Team Tiger Trouble (+1)
As the team closed in on the Toledo Ironworks Heritage Museum, it was Jaden who said, “I really wish we had the time to stop there. I mean, the Humans have such a respect for these transports, and the engines that propel them.”
“I’m not stopping, Jade.” Kaylie said, her clawed hands gripping the wheel more firmly as they cruised along.
“I may be able to be of assistance.” Nova said. “Accessing the Toledo Ironworks Museum database… Compiling data… Rendering 3D holographic images… Hard-light projector is warmed up. Beginning History Lesson.”
Kiva tipped his head, then watched as Nova materialized in the car with them, in miniature scale, standing on the center console.
“In the year 1919, Toledo Ironworks started the construction of automobile internal combustion engines. Under contract by Townsend Coachworks, they produced a 397 cubic inch flathead inline eight cylinder engine, the first engine the company produced. Converting the units, that is a 6.506 liter engine.” Nova said, accompanying the information with an image of the engine.
“In 1925, Townsend Coachworks purchased Toledo Ironworks, and through an unusual partnership, allowed them to keep their company name and operational autonomy. During the event the humans call ‘World War II,’ through the years 1941 to 1945, Toledo Ironworks constructed engines for military aircraft.” Nova showed an image of a propeller-driven fighter plane, which turned and banked as if it were currently in the middle of combat, before it dissolved into bright particles as she continued.
“After the war, in 1946, Toledo Ironworks produced a small displacement twelve cylinder engine, with the cylinders grouped into two banks of six. The common designation is a V12. This engine, at 305 cubic inches, or 4.998 liters, was intended for use in luxury automobiles. Initially offered with four carburetors, a later model replaced this arrangement with three two-barrel carburetors.”
Kaylie noticed that they were running low on gas, and stopped to fill up the tank again. At the same time, Nova continued with the history lesson.
“In 1952, Toledo produced the 287 cubic inch Iron Eight. This engine is a V8, of 4.703 liters, and is part of a long-lived series of power units, being referred to as late as 1969, by the name of the Ardent Small Block. By 1953, Ardent Motor Corporation purchased Townsend Coachworks, which included Toledo Ironworks. By 1959, the Iron Eight was modified to a displacement of 333 cubic inches, or 5.457 liters. At this time, it was still referred to as the Iron Eight.” Nova showed another image, this time of the engine with one of the cylinder heads rendered transparent, and showed the difference in size between the 287 and 333 cubic inch versions. “In 1965, a performance oriented variant of the Iron Eight was created, and given the name ‘Triple Three.’”
The next image was of a car, and Nova explained, “From 1960 until 1972, Townsend made a luxury car using a 500 cubic inch V12, exclusive to this model. At 8.194 liters, and constructed entirely of cast iron, this engine is quite heavy, but due to the cylinder arrangement, it is incredibly smooth.”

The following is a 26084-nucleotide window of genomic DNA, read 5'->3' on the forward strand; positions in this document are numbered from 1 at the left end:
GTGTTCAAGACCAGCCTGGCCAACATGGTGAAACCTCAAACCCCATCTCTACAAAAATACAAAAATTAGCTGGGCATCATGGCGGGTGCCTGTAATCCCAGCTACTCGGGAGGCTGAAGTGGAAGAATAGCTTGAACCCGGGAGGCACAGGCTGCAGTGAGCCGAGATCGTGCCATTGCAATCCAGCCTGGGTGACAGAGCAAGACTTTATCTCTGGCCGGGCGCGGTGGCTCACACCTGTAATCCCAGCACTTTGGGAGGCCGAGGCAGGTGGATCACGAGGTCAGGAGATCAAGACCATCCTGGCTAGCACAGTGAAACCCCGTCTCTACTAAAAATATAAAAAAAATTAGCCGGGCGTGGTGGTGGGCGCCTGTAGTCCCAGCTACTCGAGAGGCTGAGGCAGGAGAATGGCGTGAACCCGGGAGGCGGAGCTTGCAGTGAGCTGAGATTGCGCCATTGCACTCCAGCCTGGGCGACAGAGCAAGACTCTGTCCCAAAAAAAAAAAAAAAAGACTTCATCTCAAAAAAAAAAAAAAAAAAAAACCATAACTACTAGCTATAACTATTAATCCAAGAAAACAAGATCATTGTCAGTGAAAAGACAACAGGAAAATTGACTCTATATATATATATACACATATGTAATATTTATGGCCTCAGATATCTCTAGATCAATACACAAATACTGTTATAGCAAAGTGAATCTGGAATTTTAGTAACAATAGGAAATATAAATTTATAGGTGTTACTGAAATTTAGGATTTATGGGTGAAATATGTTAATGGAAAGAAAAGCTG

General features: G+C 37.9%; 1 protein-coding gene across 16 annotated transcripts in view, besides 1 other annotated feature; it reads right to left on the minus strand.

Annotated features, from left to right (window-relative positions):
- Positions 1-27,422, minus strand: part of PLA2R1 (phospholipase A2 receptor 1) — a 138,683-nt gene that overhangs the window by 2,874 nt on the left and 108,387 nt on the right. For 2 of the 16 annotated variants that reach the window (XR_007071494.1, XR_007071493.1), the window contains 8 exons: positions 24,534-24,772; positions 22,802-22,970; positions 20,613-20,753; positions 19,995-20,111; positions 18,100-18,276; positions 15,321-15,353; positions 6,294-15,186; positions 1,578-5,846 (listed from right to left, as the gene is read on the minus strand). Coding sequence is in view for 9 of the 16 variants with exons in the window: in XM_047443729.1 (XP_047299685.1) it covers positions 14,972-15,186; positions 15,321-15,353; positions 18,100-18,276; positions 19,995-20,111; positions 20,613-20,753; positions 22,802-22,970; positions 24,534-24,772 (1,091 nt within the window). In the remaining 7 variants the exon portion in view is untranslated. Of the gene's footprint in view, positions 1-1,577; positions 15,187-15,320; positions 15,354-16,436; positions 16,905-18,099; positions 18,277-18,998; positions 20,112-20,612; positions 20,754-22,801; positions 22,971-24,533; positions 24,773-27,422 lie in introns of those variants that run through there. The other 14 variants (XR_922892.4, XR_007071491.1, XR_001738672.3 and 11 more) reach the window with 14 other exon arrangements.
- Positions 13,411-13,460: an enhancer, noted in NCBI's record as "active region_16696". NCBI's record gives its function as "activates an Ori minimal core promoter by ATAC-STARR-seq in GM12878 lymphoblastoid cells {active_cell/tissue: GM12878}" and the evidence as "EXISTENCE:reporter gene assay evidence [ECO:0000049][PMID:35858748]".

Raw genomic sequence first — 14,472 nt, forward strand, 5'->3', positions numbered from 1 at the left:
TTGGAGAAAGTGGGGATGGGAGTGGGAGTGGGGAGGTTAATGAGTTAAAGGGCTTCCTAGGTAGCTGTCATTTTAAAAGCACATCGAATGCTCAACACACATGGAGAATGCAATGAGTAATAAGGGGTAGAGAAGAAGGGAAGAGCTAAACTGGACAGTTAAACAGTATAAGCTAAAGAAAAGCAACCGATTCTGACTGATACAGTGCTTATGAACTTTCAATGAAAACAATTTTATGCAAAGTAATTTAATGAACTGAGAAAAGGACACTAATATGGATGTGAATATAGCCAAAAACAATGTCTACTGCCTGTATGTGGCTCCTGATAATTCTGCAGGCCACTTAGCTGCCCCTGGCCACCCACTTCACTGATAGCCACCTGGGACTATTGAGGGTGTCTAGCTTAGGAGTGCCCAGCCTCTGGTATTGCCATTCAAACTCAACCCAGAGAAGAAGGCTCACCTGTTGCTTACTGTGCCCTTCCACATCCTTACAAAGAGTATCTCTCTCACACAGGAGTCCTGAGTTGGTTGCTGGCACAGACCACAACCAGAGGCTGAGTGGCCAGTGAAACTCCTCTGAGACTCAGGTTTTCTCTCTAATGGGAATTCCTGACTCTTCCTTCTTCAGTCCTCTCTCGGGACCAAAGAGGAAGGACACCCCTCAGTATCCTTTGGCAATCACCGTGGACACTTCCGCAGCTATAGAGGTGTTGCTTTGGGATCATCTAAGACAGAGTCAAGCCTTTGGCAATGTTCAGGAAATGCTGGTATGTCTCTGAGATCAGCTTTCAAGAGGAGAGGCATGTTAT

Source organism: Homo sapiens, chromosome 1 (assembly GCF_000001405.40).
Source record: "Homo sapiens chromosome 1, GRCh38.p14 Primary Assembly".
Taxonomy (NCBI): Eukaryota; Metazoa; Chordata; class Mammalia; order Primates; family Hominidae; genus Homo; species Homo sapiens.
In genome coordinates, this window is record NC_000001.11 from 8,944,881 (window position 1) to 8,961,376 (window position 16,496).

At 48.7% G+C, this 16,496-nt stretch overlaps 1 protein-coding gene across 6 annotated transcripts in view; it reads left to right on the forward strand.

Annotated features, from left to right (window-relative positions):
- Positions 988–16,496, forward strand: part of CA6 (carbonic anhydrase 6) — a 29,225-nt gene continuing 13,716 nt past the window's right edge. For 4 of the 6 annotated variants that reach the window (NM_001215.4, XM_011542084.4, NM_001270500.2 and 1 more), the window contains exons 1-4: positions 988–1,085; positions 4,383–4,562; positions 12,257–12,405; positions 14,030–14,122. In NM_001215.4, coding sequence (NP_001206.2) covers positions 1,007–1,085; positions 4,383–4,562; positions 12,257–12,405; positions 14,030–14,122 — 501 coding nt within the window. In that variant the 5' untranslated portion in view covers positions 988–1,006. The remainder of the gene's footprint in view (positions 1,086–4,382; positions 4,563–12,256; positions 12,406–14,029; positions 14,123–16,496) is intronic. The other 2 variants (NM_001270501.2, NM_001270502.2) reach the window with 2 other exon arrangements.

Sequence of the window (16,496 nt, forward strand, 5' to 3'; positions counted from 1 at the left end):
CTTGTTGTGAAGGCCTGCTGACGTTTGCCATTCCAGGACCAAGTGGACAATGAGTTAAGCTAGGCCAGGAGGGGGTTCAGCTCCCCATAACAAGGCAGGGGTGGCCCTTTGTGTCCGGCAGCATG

“In 1967, the Ardent Big Block was created, with a displacement of 444 cubic inches, or 7.276 liters. Unofficially, the engine gained the name ‘Triple Four’ though no Ardent documentation ever shows this engine being called that. Two years later, in 1969, the Triple Three T/A was created, producing 230 horsepower from the factory. That same year, the Big Block was given a ‘Super T/A’ variant, with 372 horsepower.”
By now, the gas tank was full, and the fuel was paid for, so Kaylie got back into the car and started them back onto the road.
“In 1972, Ardent Motors purchased 40% of Suzume Motor Manufacturing Industries of Japan, with agreements to share their technology. By 1974, Toledo Ironworks lost what was left of their autonomy-” Nova said, though paused briefly as Kiva spoke up.
“That rattling just got louder. Are you sure you didn’t accidentally buy snake oil instead of gasoline?” Kiva said, deciding that humor might relieve some of the tension.
“I’m sure. I didn’t use the pump with the big red nozzle, so I think I got the right stuff.” Kaylie said.
Nova, never to be deterred, continued. “-autonomy, and their American operations was completely folded into Ardent Motors as part of their Powertrain Design Bureau. In 1979, the engineers were tasked with creating more efficient and compact engines for Ardent Motors. By 1982, the 1.9 liter Toledo Trivalve four cylinder inline engine was created. It is of a single-overhead-cam design with three valves per cylinder, 12 valves in total. This engine design was used with minimal design changes for almost 25 years.”
As Nova finished displaying the four cylinder engine, she switched off her holographic projector, gracefully disappearing in a flash of orange light. “That concludes our virtual tour of the Toledo Ironworks Heritage Museum. I hope you do not mind that I made a slight donation of 30 Silver Crowns to the museum for the use of their database.”
Kayden shrugged, then said, “It was worth it to avoid the stares we would’ve gotten if we stopped. So we spent the same amount on our transport, but we enjoyed the virtual tour.”
Just then, Nova piped up with, “Incoming text-based message from the event organizers.”
“Well, we’re going to damn well try!” Kaylie said, as Nova read the message out loud.
“Are you asking me to send that as a reply?” Nova asked.
“No. We don’t need to taunt the organizers, Kiva already did that by turning the chat room purple with yellow font.” Kaylie said.
(OOC: A huge thank-you to @VicVictory for the information! He wanted an info-burst, and honestly, I wanted to do the same, but couldn’t find the right way to ask.)